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Shabbat Parashat Shemot 5774

Parashat Hashavua: Israel Shall Bud and Blossom

Harav Yosef Carmel

There are three different minhagim about the choice of this week’s haftara. The Rambam says we read Yechezkel 16, which contains a description of the state of Bnei Yisrael in Egypt preceding the exodus. Most Sephardi communities read the beginning of Yirmiyahu, where Yirmiyahu’s appointment as a prophet (parallel to Moshe’s appointment) is discussed.  The Ashkenazi minhag is to read from Yeshaya, a section that begins with the following inspiring pasuk [Ed. note- I will try to translate literally, since the correct translation depends on which of the following explanations one accepts): “Those that come (haba’im) will be rooted, Yaakov, they will bud and blossom, Israel, and the face of the world will be full with produce” (Yeshaya 27:6).

What is the connection between Yeshaya’s prophecy from the time of King Chizkiya and the story of Bnei Yisrael’s enslavement many hundreds of years earlier? Rashi explains that the prophecy was intended to comfort Bnei Yisrael, reminding them how Hashem took a small group of people and rooted them in Egypt until they became comparable to the produce that covers the world. According to this, “haba’im” refers to the 70 descendants of Yaakov who descended to Egypt.

The Radak explains that the pasuk is referring to the time of the coming of Mashiach, when our nation will blossom. Israel, which has been without roots in exile, will return home and be rooted, on the bottom, and will flower, on the top. According to this approach, “haba’im” refers to the days that are to come.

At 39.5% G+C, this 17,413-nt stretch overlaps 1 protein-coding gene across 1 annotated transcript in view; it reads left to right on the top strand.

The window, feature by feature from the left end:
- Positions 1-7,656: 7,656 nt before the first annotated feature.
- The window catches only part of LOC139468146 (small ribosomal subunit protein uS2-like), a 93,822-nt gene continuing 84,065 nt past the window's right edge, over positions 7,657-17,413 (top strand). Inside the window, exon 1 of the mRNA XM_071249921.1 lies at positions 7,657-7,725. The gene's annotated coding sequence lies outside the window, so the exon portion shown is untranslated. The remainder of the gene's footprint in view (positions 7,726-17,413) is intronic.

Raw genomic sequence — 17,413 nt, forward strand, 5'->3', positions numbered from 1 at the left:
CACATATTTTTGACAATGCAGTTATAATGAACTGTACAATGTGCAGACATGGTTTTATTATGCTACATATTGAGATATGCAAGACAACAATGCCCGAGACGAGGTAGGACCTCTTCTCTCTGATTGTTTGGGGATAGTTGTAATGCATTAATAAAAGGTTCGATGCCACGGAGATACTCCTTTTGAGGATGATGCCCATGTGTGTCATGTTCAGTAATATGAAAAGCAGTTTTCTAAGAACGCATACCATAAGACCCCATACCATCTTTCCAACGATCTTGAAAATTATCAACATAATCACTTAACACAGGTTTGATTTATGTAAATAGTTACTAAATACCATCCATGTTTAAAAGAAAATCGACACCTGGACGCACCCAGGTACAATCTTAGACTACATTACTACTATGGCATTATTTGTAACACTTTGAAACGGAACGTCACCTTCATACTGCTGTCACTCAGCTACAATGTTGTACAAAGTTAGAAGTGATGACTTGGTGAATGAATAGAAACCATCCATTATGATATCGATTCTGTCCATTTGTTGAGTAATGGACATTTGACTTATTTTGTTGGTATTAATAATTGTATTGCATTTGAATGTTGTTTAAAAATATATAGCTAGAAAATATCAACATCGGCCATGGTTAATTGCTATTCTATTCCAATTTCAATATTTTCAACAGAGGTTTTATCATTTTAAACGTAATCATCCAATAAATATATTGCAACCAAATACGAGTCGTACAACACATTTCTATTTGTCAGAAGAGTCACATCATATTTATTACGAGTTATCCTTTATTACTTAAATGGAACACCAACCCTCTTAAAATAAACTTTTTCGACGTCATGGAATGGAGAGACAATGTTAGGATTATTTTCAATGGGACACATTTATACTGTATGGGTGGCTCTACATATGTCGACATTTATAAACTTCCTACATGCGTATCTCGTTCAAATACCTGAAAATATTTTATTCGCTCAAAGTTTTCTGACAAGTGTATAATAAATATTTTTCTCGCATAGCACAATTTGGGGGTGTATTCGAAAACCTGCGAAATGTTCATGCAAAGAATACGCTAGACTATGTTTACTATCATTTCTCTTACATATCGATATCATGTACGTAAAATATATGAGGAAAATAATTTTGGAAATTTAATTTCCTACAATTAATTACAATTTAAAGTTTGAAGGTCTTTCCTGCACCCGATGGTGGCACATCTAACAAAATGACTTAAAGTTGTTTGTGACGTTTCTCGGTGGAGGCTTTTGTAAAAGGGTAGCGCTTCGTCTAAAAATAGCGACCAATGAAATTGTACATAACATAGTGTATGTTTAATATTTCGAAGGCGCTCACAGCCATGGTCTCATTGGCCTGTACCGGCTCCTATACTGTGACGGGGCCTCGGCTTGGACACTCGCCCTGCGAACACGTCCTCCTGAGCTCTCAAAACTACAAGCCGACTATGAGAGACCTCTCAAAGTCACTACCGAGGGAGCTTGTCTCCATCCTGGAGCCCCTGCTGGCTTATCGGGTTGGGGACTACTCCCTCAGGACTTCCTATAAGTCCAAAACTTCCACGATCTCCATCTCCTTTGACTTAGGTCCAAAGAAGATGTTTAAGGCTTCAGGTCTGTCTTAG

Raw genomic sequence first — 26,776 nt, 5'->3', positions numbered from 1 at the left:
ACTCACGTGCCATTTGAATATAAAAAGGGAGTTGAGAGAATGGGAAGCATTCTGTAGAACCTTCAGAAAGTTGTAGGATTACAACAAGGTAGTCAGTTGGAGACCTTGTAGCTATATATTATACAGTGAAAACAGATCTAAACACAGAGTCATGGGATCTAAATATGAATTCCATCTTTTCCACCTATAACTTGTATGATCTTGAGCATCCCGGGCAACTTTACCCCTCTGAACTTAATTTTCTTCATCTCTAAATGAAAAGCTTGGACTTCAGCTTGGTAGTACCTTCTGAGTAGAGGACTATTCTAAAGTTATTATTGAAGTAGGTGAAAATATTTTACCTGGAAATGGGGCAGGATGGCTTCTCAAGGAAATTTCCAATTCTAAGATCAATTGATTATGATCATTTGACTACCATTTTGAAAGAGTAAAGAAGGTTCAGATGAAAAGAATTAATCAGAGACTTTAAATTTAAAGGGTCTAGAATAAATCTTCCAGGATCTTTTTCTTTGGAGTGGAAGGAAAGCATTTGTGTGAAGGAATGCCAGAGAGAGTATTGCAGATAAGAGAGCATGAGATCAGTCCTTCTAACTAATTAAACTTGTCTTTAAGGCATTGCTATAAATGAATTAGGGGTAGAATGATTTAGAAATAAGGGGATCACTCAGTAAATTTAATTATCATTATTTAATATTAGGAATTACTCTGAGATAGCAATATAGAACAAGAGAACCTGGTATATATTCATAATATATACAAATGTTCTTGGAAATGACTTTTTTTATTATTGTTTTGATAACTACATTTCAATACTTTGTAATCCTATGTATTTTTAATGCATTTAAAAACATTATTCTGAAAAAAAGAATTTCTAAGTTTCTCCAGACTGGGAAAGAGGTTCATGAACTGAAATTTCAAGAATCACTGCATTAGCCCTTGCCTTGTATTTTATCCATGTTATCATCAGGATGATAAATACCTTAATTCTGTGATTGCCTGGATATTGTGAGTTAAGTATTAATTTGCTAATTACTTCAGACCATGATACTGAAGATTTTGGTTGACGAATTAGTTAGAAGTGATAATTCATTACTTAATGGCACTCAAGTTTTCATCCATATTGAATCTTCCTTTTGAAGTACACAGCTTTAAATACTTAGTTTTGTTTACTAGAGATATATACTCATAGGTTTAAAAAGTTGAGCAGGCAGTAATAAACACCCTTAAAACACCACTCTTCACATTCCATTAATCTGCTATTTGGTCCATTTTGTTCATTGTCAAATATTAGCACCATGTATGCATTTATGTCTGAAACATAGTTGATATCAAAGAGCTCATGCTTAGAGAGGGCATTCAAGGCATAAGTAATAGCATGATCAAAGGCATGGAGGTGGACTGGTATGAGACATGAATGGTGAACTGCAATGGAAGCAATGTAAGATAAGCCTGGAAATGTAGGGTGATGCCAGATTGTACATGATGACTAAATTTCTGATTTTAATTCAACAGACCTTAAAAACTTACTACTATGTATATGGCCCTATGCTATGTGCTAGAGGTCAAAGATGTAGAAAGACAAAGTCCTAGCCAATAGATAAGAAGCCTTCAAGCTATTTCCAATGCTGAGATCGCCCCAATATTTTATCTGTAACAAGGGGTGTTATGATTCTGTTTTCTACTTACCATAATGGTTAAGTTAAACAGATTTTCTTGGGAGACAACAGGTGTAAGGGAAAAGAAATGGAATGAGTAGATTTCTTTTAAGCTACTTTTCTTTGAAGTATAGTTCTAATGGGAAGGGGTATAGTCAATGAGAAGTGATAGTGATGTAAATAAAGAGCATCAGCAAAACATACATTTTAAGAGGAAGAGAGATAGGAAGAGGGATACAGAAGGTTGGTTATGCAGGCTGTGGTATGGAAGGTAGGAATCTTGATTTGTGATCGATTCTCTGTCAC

The Malbim has a third approach. The pasuk is explaining the significance of the Nation of Israel, from where they stem, and what they have undergone to get to where they are. Yeshaya compared the remnants of the nation, after the great losses it suffered at the hands of the enemy, to a vine that was destroyed above ground, but its roots were intact. From those roots, it was rejuvenated and flowered. According to the Malbim, “habaim” is the growth of the vine that grew from the roots of what appeared as a dried up, hopeless plant.

In our days it is possible to see how all three explanations complement each other. In Egypt, after Yosef’s death, the descendants of Yaakov may have been tempted to give up hope of liberation, but Moshe was sent to inform them that its time had come. The few that had turned into many but had been enslaved, would blossom. So too, Yeshaya told the people of his time that they would survive the onslaught of the Assyrians, which had ravaged so much of the country, like their predecessors had survived the enslavement in Egypt.

Some 70 years ago, a large part of our nation was destroyed. Entire communities were obliterated. Two from a city and one from a community survived. One might have thought that there would be no restoration. The answer: “Israel will bud and blossom.” After millennia of exile, liberation seemed impossible. However, our generation merited to see that there is always hope and that Hashem keeps His promises. The dry roots and the dead bones were resurrected. Rashi, the Radak, and the Malbim are all right. May we merit seeing the complete liberation.

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